So when I got through telling Dorothy what I thought up, Dorothy said my brains reminded her of a radio because you listen to it for days and days and you get discouradged* and just when you are getting ready to smash it, something comes out that is a masterpiece.
[* Note: this and other misspellings are in the original.]

Here is a quote showing Lorelei’s view of the world: (They are in London.)

    Last night we really met the Prince of Wales. I mean Major Falcon called for Dorothy and I at eleven and took us to a ladys house where the lady was having a party. The Prince of Wales is really wonderful. I mean even if he was not a prince he would be wonderful, because even if he was not a prince, he would be able to make a living playing the ukelele, if he had a little more practice.

    … He asked Dorothy for a dance but Dorothy will never learn how to act in front of a prince. Because she handed me her fan and said “Hold this while I slip a new page into English histry,” right in front of the Prince of Wales. So I was very very worried while Dorothy was dancing with the Prince of Wales because she talked to the Prince of Wales all the time and when she got through the Prince of Wales wrote some of the slang words she is always saying on his cuff.
The introduction of the book says the actual Prince of Wales bought 19 copies to pass around among his family and friends.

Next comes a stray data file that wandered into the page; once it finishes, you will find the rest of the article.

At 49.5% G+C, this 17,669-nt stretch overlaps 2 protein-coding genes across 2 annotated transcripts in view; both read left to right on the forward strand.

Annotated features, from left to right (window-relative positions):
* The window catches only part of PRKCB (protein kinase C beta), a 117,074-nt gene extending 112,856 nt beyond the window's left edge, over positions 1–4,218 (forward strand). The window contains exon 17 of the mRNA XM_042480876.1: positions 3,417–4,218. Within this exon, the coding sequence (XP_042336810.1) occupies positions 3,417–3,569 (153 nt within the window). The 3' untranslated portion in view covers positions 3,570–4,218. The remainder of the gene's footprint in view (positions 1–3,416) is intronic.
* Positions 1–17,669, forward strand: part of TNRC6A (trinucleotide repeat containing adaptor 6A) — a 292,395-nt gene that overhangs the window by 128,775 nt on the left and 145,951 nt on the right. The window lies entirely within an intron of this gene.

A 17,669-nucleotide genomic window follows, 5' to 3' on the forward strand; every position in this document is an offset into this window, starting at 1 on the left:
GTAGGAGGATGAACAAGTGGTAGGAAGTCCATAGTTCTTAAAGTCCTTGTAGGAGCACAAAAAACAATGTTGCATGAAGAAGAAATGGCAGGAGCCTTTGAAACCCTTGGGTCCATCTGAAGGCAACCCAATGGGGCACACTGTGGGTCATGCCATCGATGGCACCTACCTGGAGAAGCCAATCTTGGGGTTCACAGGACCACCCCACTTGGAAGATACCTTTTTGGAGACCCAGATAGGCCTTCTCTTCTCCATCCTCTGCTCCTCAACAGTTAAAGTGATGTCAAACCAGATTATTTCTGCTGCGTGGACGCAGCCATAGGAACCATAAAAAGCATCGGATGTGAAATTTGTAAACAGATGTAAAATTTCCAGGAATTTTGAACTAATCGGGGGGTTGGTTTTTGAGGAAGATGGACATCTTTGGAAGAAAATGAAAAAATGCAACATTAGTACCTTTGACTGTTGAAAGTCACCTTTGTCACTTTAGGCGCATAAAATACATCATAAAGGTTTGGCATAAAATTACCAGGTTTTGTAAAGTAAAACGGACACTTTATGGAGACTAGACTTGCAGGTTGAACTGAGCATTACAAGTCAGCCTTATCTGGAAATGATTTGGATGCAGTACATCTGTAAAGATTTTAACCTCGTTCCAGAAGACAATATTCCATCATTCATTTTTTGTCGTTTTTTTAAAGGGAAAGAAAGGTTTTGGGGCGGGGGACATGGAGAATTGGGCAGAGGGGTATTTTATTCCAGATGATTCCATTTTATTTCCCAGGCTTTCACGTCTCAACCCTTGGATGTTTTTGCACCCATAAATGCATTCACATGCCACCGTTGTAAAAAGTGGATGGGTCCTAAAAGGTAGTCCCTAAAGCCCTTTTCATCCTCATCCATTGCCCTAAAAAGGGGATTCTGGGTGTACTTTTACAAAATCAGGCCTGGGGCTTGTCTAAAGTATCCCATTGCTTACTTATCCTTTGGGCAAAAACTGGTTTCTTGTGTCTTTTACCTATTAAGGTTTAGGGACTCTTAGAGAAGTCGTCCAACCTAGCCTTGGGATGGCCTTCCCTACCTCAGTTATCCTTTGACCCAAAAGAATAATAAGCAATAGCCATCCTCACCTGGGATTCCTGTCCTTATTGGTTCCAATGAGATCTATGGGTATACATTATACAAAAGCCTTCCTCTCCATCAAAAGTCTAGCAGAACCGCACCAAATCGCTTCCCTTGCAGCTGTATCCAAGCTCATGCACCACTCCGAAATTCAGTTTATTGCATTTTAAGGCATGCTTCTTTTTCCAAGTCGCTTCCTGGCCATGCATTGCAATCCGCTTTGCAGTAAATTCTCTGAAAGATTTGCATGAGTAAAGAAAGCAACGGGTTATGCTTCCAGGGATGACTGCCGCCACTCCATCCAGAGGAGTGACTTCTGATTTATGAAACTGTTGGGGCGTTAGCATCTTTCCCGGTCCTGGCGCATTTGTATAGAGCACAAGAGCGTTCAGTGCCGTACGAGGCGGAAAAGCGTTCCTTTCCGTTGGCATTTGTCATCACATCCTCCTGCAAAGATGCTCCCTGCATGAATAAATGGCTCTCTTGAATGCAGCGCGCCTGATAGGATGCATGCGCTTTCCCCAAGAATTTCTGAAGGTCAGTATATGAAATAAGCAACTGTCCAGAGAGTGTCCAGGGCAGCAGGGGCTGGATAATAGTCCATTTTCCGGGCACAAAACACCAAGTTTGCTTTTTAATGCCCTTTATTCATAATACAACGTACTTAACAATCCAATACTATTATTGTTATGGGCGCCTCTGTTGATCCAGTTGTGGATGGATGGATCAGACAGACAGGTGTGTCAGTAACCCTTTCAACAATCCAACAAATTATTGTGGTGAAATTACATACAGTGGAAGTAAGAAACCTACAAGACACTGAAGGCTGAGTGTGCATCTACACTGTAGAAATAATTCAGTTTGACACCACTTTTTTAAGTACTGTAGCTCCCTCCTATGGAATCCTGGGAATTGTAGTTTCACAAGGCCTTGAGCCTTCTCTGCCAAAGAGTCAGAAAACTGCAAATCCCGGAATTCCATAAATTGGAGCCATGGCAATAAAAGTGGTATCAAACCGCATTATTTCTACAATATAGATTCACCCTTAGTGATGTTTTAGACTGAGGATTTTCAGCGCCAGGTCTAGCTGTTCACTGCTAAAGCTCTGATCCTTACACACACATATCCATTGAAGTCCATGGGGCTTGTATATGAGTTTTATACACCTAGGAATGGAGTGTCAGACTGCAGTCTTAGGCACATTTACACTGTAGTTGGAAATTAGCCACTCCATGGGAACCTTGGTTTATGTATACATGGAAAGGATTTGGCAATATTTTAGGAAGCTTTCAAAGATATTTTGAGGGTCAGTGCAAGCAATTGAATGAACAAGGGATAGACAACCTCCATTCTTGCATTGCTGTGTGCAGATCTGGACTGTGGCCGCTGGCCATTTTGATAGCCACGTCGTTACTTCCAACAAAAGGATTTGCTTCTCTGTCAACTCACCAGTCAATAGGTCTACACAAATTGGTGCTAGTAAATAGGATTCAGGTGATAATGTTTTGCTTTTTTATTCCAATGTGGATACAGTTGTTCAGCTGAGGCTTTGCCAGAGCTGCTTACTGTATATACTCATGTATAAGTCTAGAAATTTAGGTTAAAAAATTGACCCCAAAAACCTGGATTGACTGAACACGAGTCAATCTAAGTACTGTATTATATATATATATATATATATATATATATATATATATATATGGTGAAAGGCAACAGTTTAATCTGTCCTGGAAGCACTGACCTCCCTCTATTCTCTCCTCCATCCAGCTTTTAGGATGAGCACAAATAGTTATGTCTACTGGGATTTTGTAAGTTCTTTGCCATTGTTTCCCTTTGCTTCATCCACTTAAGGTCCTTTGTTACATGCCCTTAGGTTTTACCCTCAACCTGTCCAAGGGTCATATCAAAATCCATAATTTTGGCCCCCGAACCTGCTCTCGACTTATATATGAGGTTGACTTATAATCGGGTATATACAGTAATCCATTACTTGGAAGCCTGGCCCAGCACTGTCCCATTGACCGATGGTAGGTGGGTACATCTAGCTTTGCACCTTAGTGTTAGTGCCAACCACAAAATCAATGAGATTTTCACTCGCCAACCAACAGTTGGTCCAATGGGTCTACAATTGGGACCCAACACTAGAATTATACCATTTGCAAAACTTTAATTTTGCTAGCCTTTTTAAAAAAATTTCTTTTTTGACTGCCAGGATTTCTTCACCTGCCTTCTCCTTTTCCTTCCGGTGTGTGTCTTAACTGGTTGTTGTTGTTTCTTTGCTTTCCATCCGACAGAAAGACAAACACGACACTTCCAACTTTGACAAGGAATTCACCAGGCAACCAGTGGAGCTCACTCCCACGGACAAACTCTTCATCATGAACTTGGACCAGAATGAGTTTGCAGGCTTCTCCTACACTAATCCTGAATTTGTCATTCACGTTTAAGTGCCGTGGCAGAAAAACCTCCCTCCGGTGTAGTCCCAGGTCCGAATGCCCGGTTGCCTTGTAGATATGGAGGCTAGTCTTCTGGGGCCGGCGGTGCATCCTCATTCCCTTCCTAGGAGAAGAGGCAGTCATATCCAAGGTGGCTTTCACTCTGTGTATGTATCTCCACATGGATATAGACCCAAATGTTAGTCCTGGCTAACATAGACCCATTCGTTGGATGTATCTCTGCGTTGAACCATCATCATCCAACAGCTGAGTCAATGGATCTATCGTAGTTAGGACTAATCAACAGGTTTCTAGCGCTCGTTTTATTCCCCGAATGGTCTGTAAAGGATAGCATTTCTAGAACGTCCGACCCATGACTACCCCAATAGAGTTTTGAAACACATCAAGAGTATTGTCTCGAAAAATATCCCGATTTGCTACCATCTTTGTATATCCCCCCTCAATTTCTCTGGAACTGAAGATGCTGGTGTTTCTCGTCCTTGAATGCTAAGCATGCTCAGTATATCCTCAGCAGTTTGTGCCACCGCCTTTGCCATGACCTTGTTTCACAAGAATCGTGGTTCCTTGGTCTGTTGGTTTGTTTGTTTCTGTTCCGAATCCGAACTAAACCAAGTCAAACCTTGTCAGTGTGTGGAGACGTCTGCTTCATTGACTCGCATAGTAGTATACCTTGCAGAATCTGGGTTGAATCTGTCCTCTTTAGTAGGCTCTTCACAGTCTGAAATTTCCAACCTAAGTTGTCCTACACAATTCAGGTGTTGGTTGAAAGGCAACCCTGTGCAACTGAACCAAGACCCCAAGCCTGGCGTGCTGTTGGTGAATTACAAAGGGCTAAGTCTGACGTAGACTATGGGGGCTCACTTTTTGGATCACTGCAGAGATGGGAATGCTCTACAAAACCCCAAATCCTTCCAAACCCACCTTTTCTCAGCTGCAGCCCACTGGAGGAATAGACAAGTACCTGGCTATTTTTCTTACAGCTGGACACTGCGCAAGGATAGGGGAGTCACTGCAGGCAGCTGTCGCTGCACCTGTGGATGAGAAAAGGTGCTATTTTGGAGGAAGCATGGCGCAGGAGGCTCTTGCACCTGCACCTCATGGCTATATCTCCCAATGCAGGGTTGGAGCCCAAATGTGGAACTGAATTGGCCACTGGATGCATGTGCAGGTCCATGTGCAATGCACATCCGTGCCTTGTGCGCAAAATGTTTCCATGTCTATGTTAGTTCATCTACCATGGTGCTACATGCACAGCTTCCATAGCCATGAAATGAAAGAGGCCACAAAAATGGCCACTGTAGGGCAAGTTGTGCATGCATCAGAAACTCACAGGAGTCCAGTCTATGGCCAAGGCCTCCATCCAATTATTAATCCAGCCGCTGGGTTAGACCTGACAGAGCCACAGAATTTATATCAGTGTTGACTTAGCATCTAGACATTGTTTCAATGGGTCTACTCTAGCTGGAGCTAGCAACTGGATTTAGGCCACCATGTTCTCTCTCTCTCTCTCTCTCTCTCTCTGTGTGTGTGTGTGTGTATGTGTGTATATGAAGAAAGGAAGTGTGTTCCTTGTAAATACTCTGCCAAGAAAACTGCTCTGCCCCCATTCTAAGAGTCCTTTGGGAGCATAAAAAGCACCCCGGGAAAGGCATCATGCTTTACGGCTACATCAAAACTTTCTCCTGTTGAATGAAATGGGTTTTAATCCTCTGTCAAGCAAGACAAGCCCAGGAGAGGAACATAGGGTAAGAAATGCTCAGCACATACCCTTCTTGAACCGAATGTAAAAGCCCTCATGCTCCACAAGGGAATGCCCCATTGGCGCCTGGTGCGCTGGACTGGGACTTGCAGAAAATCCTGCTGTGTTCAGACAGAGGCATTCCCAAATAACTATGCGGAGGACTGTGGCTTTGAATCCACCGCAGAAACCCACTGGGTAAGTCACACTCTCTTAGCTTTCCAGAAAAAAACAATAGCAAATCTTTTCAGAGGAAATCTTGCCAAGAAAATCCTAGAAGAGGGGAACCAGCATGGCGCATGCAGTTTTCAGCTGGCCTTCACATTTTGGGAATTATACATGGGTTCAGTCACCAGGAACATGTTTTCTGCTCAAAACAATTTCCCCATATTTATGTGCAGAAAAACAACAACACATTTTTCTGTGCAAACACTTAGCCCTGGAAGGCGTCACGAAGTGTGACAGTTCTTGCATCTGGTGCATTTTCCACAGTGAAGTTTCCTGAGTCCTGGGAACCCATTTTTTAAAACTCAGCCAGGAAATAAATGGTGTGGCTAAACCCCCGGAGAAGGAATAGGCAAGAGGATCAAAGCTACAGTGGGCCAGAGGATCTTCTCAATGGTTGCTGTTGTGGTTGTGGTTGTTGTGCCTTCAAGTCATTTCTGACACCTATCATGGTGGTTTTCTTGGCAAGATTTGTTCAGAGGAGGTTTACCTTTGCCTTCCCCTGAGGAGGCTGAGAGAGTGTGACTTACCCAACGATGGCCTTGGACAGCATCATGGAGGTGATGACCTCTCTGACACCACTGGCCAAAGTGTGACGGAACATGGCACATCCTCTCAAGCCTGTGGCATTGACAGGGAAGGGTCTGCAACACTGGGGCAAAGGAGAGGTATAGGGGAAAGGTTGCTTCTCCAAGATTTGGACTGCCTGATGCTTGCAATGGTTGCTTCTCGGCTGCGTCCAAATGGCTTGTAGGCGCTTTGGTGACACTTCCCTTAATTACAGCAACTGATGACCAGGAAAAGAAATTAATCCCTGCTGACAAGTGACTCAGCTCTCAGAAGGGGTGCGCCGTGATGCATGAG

Anita Loos went up a couple of notches in my book when I read that one of her good friends was Henry (H.L.) Mencken. In the book she is merciless to a character named Henry.
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Re: What Book Are You Currently Reading? Part VI

Post by MJW » Tue Sep 13, 2016 2:24 pm

"The Autobiography of Benjamin Franklin"

Funny how some experiences in life seem to be universal across the ages.

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Re: What Book Are You Currently Reading? Part VI

Post by gouldnm » Tue Sep 13, 2016 8:32 pm

I just finished reading one of the best books that I have read in a long time. It's called "The Chaneysville Incident" by David Bradley. I'm not sure how to characterize it, but it has elements of history, mystery, and even horror.

It's about an African-American man who goes back to his hometown in Pennsylvania because a man who was like a father-figure to him is dying. The town is very close to the old Mason-Dixon line, which was where there was a lot of Underground Railroad activity.

His father died, and it was never clear if his father committed suicide or was murdered. The area had a long history of racial hatred, and at the time of his death, the father was researching an event that happened in the town of Chaneysville. Twelve slaves who were trying to escape were captured and died. But it's not clear if they died because they wanted to (rather than go back to being slaves) or because they were killed.

Hence, the son is solving two mysteries: the mystery of how his father died, and also the mystery of how the twelve slaves died, which his father was researching at the time.

The incident actually happened and you can still visit the farm where the graves were found. The farm is still owned by family members who are the descendants of the original farmers who were there at the time of the incident.